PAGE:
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Author Topic: Tangy TAMARILLOS  (Read 473 times)
« on: June 29, 2009, 02:25:39 am »

In Season Tamarillos

What's growing in your garden or flooding the markets? In Season follows Witt chef Robyn Trowern and journalist Virginia Winder in their quest to source the freshest fruit and vegetables, and serve them up with simple sense and inspiration.

Taranaki Daily News | Tuesday, 16 June 2009

TAMARILLOS: Use poached fruit to tart up a New York-style baked cheesecake (left). Pork and tamarillo sit atop Delmonico Potatoes (right), which were once a favourite at former New Plymouth restaurant Penny's.  MARK DWYER/Taranaki Daily News.

TAMARILLOS: Use poached fruit to tart up a New York-style baked cheesecake (left). Pork and tamarillo sit atop Delmonico
Potatoes (right), which were once a favourite at former New Plymouth restaurant Penny's.
  MARK DWYER/Taranaki Daily News.

Scarlet eggs hang like Christmas decorations from backyard trees. In the old days, these shiny red fruits were called tree tomatoes, but in 1967, the relevant New Zealand grower association changed their name to tamarillo to avoid confusion with the common garden tomato. This week, Robyn Trowern gives the tart fruit a good poaching, turns it into jus, uses it as a raw addition to a meat dish and makes an old-fashioned chutney.

We'll begin with the old-time condiment.

"That recipe comes from my husband's grandmother, who is no longer alive," Robyn says. "She was a classic preserver. We would go into her pantry and there were just bottles and bottles of pickles and chutneys. She would even make her own version of Worcestershire sauce."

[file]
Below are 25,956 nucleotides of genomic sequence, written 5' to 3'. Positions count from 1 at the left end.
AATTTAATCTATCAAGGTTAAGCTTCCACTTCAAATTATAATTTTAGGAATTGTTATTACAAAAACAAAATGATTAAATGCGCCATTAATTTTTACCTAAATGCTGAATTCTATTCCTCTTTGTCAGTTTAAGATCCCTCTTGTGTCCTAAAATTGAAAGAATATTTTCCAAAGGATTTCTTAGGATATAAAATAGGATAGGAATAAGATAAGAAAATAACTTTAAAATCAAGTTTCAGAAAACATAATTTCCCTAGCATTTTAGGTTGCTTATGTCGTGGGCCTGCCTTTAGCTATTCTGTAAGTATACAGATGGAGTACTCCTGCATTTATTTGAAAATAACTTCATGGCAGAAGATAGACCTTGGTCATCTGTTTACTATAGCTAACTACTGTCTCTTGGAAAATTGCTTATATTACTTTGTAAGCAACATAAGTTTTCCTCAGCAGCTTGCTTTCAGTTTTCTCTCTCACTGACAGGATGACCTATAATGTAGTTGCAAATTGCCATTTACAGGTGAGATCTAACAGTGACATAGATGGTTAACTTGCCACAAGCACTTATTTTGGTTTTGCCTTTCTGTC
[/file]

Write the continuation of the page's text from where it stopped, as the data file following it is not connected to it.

For this page, the chutney recipe had to be converted from imperial measurements into metrics.

"She would go as far as melting the wax to seal them. You can still buy that at the supermarket. It's called preserving wax."

Robyn says this is a throw-it-all-in- together recipe that takes time.

"You bring it to the boil and then simmer. If it starts to reduce too quickly, you add a bit more vinegar," she says.

"It's really sweet and rich and beautiful with meats and cheeses."

The jars for the chutney need to be sterilised, either by boiling them or heating them in a warm oven. Then it's time for sealing.

The potato recipe is also from the past. Robyn learnt it while working at a New Plymouth restaurant called Penny's, which used to be above where Willo and Shine now are.

"People used to come in and buy takeaway containers of our Delmonico Potatoes," Robyn says.

So for those fans, that recipe is for you.

But Robyn has a way of giving a modern twist to old-school meals, which she does by using those creamy potatoes as the bottom layer of a pork and tamarillo dish.

On each plate, she dishes up a circular serving of potatoes and tops this with a scotch fillet of pork - a pork schnitzel, a boneless porkchop and even a chicken breast will be fine, too. She pan fries the meat and finishes it off in the oven, ensuring it doesn't dry out too much.

Atop the chosen meat, she places a slice of peeled, uncooked tamarillo. Then she decorates the plate with a drizzled circle of deep-red tamarillo jus.

To make this, you will need two still-warm poached tamarillos (see cheesecake recipe). Push these through a sieve to get rid of the seeds. Add the tamarillo puree to cup of Bisto gravy, add 1 tablespoon port wine jelly or red currant jelly and mix until you have a smooth jus.